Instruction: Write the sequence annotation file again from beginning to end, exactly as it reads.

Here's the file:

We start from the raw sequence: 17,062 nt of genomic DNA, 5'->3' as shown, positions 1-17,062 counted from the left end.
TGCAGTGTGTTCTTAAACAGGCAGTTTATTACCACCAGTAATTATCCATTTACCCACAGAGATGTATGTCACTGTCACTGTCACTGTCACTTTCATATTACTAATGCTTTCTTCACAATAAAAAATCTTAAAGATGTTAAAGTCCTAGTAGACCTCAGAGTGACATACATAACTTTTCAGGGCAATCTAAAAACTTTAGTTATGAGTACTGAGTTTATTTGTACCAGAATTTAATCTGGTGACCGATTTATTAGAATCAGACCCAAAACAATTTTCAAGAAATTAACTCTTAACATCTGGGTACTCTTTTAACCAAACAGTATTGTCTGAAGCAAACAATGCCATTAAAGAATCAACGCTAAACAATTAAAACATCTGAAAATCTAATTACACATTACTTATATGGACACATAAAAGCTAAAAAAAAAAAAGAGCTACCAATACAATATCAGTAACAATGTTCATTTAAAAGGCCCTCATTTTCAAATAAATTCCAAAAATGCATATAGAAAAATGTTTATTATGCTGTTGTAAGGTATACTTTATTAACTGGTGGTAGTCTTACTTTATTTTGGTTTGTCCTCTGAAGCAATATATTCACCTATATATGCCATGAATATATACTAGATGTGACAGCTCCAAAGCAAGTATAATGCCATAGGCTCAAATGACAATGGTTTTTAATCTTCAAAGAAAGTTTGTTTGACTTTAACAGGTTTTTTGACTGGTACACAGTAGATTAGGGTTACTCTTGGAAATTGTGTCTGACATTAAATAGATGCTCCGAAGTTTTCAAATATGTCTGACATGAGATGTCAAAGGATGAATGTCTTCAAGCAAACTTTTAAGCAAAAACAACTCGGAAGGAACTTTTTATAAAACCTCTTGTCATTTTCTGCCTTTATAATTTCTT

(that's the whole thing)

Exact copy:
We start from the raw sequence: 17,062 nt of genomic DNA, 5'->3' as shown, positions 1-17,062 counted from the left end.
TGCAGTGTGTTCTTAAACAGGCAGTTTATTACCACCAGTAATTATCCATTTACCCACAGAGATGTATGTCACTGTCACTGTCACTGTCACTTTCATATTACTAATGCTTTCTTCACAATAAAAAATCTTAAAGATGTTAAAGTCCTAGTAGACCTCAGAGTGACATACATAACTTTTCAGGGCAATCTAAAAACTTTAGTTATGAGTACTGAGTTTATTTGTACCAGAATTTAATCTGGTGACCGATTTATTAGAATCAGACCCAAAACAATTTTCAAGAAATTAACTCTTAACATCTGGGTACTCTTTTAACCAAACAGTATTGTCTGAAGCAAACAATGCCATTAAAGAATCAACGCTAAACAATTAAAACATCTGAAAATCTAATTACACATTACTTATATGGACACATAAAAGCTAAAAAAAAAAAAGAGCTACCAATACAATATCAGTAACAATGTTCATTTAAAAGGCCCTCATTTTCAAATAAATTCCAAAAATGCATATAGAAAAATGTTTATTATGCTGTTGTAAGGTATACTTTATTAACTGGTGGTAGTCTTACTTTATTTTGGTTTGTCCTCTGAAGCAATATATTCACCTATATATGCCATGAATATATACTAGATGTGACAGCTCCAAAGCAAGTATAATGCCATAGGCTCAAATGACAATGGTTTTTAATCTTCAAAGAAAGTTTGTTTGACTTTAACAGGTTTTTTGACTGGTACACAGTAGATTAGGGTTACTCTTGGAAATTGTGTCTGACATTAAATAGATGCTCCGAAGTTTTCAAATATGTCTGACATGAGATGTCAAAGGATGAATGTCTTCAAGCAAACTTTTAAGCAAAAACAACTCGGAAGGAACTTTTTATAAAACCTCTTGTCATTTTCTGCCTTTATAATTTCTT